Massachusetts Supreme Court Says a Teen Who Told Her Boyfriend to Kill Himself Should Go to Jail


After Michelle Carter’s manslaughter conviction was upheld, her lawyer is vowing to take the suicide-bullying case all the way to the U.S. Supreme Court.

“This should be up to the highest court in the land,” defense attorney Joseph Cataldo told the Boston Herald on Thursday night. “And she should stay out of jail until this case runs it course.”

The Carter conviction has sparked debate from coast to coast about cyberbullying, First Amendment rights and suicide in the age of smartphones.

On Wednesday, Massachusetts’ top court upheld Carter’s manslaughter conviction.

Carter, now 22, was 17 when her 18-year-old boyfriend, Conrad Roy, killed himself by filling his truck with carbon monoxide in a parking lot in Fairhaven, Massachusetts. In the minutes before his death, Roy was in contact with Carter, who urged him to carry out his suicide plan.

“Dateline NBC” will feature the case tonight, with detectives and family members talking about the texting exchange on the night Roy took his own life.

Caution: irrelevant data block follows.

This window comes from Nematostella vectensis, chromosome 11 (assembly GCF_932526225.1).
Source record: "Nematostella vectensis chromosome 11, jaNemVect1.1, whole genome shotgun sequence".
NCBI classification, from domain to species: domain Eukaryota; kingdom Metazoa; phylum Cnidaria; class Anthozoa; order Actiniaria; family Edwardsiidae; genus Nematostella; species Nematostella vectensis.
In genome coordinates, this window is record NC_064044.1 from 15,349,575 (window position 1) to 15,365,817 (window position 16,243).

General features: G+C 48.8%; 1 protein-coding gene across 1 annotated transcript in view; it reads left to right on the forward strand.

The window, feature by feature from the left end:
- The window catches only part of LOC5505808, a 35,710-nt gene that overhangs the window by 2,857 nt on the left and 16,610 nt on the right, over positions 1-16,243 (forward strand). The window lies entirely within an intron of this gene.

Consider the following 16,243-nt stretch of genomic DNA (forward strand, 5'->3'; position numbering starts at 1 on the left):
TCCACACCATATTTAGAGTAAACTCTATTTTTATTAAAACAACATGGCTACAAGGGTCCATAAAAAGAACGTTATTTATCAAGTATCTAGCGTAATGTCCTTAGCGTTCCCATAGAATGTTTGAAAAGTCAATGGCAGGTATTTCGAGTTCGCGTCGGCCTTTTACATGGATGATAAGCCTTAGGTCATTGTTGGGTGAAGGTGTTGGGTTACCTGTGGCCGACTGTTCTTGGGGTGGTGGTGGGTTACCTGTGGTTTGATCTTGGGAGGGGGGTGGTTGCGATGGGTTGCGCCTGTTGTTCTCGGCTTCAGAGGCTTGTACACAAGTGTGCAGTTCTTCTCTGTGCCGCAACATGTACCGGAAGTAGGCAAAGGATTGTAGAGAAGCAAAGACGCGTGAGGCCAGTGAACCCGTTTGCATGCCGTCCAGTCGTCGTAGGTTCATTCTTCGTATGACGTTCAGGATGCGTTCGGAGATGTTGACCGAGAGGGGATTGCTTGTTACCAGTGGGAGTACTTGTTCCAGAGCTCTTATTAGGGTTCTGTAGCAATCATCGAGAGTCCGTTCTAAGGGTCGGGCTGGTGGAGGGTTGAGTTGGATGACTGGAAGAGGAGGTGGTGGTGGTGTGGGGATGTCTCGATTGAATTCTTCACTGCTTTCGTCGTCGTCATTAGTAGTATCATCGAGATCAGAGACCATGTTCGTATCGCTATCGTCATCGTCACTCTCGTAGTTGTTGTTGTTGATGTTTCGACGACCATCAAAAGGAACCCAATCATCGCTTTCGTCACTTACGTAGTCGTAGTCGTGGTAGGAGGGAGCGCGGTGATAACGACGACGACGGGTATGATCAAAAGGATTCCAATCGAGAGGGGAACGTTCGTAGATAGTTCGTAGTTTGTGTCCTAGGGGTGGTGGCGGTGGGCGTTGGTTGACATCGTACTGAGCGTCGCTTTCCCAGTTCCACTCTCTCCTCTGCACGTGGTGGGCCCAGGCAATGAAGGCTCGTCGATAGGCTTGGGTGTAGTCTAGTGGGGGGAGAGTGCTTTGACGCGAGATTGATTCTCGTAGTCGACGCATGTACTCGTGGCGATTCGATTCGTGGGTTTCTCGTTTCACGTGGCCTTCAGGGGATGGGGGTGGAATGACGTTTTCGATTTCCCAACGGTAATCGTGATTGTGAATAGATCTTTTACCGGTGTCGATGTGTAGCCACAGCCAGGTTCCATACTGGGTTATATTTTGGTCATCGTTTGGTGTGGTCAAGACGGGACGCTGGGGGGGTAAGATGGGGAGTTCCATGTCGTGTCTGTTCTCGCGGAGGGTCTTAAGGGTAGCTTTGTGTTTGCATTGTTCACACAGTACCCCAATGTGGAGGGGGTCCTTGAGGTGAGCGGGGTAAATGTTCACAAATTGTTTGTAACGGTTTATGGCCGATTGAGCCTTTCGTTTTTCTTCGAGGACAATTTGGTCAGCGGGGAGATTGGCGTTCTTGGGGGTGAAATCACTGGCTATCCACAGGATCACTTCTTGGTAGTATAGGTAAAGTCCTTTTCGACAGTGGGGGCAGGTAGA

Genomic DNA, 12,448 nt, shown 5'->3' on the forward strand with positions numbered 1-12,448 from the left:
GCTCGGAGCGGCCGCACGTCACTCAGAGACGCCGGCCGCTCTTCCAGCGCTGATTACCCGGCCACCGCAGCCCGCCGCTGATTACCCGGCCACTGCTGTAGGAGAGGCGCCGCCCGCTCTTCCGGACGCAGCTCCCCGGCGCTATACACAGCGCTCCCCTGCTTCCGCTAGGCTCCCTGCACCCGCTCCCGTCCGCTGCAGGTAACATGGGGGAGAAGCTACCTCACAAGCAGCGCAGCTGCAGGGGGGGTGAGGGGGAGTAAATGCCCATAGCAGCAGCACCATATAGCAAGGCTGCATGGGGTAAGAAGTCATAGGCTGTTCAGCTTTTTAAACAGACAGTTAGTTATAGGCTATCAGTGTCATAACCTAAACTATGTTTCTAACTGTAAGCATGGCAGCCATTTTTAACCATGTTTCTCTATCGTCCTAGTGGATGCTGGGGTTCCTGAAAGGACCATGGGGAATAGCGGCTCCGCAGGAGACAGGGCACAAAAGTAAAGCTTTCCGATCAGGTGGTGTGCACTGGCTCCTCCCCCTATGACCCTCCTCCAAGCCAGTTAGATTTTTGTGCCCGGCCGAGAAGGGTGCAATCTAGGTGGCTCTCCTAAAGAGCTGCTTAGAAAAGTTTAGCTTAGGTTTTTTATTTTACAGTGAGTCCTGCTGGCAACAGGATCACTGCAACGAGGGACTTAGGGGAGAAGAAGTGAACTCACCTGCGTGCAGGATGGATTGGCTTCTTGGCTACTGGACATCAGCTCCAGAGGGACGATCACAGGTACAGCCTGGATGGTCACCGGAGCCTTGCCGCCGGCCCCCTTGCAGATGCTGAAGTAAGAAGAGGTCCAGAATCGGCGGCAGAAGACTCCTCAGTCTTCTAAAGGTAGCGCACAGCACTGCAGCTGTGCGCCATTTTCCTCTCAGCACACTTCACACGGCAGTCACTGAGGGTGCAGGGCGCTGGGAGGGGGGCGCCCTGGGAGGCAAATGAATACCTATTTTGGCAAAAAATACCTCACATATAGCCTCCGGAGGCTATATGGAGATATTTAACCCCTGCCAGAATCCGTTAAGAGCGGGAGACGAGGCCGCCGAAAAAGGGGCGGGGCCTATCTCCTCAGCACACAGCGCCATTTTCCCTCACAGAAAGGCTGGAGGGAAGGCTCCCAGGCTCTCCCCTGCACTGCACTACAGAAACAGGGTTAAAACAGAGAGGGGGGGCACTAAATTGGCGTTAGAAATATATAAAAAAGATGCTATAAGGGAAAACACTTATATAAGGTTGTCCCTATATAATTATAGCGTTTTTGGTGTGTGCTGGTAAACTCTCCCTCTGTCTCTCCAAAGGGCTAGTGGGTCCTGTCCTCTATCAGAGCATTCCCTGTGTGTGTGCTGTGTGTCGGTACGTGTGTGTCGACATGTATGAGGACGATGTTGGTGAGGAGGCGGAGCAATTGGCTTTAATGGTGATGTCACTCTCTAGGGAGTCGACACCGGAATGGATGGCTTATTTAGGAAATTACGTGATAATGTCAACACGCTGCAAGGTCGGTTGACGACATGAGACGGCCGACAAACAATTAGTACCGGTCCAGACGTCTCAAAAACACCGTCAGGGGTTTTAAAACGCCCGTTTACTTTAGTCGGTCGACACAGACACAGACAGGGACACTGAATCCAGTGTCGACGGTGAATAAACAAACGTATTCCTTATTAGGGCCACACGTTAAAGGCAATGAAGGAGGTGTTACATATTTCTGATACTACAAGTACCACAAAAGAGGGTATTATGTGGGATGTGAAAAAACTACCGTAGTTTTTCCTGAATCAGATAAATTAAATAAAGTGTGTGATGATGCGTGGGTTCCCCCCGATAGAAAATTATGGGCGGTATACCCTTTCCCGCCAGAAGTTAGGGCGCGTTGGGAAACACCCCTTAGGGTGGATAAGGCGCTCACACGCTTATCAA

“It was one of those things where you keep reading and it just keeps getting worse. And that’s what kinda put everything in motion,” Fairhaven police Detective Scott Gordon says on the show, according to a clip.

Roy at one point left the pickup and told Carter he was scared. She told him: “Get back in.”

Cataldo said he will push on Monday afternoon for a further extension of Carter’s 15-month sentence.Cataldo said he will argue that he needs time for Carter to exhaust her opportunities to petition the U.S. Supreme Court to review Wednesday’s decision by the state Supreme Judicial Court.

“Respectfully, I think the SJC got it wrong,” Cataldo said. “Rest assured, this legal battle is not over.

“This is an extremely important issue,” he added, “and the Supreme Court should weigh this and what is says about today’s technology. It’s hugely important to address this issue.”Asked if Carter is prepared to be taken into custody, Cataldo said, “Most people are never prepared to go into state custody. Somebody who offends when they’re an immature 17 I don’t think is ever prepared. Even though four years have passed, her life has been on hold.”

Roy, of Mattapoisett, Massachusetts, killed himself a month after his high school graduation. He had been accepted to Fitchburg State University.